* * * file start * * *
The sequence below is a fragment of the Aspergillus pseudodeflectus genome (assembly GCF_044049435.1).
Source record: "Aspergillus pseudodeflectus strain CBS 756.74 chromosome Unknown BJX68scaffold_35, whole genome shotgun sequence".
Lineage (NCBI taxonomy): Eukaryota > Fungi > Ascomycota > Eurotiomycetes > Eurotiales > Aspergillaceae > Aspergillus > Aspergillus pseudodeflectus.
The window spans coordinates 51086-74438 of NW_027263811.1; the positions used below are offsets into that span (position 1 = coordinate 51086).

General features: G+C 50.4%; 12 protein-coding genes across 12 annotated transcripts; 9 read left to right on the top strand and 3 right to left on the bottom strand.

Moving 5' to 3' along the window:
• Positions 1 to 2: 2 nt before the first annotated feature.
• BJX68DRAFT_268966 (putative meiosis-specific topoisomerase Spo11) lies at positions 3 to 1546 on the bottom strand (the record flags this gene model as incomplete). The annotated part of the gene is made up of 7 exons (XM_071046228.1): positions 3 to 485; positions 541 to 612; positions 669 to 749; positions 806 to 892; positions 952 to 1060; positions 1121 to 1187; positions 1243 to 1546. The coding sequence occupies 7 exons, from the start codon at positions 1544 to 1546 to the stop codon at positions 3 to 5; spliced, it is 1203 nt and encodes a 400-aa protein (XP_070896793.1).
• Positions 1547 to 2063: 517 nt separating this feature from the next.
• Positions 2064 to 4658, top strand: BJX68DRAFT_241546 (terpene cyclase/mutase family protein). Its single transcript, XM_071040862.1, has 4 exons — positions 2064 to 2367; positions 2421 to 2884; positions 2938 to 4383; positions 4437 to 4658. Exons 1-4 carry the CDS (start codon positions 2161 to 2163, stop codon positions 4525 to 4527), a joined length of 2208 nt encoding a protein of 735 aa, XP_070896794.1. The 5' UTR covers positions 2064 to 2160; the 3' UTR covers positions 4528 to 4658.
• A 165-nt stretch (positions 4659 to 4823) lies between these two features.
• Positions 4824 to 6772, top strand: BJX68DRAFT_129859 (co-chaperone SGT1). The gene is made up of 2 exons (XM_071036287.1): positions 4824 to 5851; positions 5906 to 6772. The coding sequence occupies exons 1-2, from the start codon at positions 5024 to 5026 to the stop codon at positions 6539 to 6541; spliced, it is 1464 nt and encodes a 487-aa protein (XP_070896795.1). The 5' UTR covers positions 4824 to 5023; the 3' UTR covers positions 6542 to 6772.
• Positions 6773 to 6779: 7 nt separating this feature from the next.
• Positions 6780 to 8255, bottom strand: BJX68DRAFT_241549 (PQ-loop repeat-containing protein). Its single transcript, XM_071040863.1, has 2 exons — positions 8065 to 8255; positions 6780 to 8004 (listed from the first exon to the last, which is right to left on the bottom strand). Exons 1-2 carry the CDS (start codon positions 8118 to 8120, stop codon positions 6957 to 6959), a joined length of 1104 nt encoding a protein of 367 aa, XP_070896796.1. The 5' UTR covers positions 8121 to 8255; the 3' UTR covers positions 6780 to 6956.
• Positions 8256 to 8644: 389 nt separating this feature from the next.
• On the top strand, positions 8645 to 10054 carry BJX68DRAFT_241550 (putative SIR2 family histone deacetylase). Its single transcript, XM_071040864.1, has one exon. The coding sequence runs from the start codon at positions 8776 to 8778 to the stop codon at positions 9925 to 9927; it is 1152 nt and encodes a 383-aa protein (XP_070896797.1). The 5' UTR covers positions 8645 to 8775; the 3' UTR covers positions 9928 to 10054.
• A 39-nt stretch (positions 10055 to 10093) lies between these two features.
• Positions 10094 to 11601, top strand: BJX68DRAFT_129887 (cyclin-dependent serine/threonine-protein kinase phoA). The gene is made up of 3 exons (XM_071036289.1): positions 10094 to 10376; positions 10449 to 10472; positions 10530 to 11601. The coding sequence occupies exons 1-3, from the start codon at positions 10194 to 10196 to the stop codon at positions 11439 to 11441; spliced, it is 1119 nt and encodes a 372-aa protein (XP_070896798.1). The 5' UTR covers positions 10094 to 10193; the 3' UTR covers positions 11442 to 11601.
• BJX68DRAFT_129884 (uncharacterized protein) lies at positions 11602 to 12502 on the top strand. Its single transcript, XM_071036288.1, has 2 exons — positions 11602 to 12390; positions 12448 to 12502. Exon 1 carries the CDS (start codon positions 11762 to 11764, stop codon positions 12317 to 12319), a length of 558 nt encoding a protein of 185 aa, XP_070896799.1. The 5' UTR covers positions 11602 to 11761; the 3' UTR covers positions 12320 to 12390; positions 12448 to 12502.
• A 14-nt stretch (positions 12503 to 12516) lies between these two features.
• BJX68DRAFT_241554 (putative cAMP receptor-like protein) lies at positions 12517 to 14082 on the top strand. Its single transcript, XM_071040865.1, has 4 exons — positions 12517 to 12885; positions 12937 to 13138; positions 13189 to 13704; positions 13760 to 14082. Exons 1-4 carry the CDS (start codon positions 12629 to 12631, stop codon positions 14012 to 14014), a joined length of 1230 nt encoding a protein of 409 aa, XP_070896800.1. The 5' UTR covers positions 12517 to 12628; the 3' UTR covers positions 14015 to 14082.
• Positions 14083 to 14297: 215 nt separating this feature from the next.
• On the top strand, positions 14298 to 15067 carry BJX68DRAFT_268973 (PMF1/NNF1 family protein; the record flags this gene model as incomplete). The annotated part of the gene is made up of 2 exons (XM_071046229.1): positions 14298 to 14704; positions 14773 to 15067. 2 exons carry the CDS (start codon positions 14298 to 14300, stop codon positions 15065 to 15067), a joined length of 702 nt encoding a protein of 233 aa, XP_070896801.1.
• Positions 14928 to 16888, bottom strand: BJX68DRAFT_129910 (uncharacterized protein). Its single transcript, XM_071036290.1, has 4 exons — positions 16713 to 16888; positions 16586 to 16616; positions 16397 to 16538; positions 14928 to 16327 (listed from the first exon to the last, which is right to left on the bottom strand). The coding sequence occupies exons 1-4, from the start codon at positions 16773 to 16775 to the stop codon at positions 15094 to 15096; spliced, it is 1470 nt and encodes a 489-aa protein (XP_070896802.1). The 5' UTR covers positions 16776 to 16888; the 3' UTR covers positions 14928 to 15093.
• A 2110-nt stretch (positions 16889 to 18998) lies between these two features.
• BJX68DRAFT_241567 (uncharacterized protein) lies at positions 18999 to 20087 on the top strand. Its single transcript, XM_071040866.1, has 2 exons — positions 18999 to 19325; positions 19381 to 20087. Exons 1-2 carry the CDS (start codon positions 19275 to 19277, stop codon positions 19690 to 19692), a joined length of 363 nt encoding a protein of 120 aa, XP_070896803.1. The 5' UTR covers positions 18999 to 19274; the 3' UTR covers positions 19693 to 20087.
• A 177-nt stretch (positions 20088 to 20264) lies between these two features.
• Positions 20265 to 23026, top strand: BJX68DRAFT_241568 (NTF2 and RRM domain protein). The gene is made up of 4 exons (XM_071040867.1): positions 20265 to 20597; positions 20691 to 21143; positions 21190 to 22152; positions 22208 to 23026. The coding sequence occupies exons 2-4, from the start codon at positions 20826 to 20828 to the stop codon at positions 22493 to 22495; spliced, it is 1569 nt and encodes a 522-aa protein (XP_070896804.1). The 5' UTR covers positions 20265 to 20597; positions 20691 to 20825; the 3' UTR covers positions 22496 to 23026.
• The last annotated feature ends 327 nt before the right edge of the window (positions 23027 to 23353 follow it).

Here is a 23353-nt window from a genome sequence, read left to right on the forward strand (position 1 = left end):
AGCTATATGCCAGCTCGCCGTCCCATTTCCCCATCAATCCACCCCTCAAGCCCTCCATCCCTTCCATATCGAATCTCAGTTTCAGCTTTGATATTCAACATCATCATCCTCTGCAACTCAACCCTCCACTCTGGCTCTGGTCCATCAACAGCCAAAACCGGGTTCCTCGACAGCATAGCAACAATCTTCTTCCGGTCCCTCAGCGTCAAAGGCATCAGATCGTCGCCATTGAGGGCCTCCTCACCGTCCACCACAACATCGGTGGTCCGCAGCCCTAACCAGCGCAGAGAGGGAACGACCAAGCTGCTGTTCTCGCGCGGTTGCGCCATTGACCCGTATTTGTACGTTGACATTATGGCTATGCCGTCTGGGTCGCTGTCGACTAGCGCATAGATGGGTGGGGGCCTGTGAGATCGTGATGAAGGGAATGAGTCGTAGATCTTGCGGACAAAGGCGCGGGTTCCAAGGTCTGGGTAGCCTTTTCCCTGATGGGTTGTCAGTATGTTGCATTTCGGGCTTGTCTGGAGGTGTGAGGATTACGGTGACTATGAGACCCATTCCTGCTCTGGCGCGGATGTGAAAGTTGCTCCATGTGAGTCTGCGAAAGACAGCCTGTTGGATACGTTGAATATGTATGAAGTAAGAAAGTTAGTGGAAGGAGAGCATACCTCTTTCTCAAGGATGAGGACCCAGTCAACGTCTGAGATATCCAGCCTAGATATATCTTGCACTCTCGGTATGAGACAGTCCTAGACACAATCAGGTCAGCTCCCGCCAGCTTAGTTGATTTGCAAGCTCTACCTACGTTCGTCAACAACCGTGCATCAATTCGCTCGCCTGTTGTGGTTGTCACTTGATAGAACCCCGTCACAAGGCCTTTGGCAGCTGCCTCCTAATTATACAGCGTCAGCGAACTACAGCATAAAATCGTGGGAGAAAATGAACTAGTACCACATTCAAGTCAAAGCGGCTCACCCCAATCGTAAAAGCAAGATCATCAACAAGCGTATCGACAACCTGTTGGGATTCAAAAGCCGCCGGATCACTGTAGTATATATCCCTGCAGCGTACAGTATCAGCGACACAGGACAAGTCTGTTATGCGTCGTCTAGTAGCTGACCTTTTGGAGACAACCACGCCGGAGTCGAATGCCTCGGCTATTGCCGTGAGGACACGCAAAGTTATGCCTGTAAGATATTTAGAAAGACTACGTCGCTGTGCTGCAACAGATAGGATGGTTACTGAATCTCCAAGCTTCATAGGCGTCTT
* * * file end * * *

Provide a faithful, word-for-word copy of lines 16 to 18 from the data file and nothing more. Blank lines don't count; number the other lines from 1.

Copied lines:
• On the top strand, positions 8645 to 10054 carry BJX68DRAFT_241550 (putative SIR2 family histone deacetylase). Its single transcript, XM_071040864.1, has one exon. The coding sequence runs from the start codon at positions 8776 to 8778 to the stop codon at positions 9925 to 9927; it is 1152 nt and encodes a 383-aa protein (XP_070896797.1). The 5' UTR covers positions 8645 to 8775; the 3' UTR covers positions 9928 to 10054.
• A 39-nt stretch (positions 10055 to 10093) lies between these two features.
• Positions 10094 to 11601, top strand: BJX68DRAFT_129887 (cyclin-dependent serine/threonine-protein kinase phoA). The gene is made up of 3 exons (XM_071036289.1): positions 10094 to 10376; positions 10449 to 10472; positions 10530 to 11601. The coding sequence occupies exons 1-3, from the start codon at positions 10194 to 10196 to the stop codon at positions 11439 to 11441; spliced, it is 1119 nt and encodes a 372-aa protein (XP_070896798.1). The 5' UTR covers positions 10094 to 10193; the 3' UTR covers positions 11442 to 11601.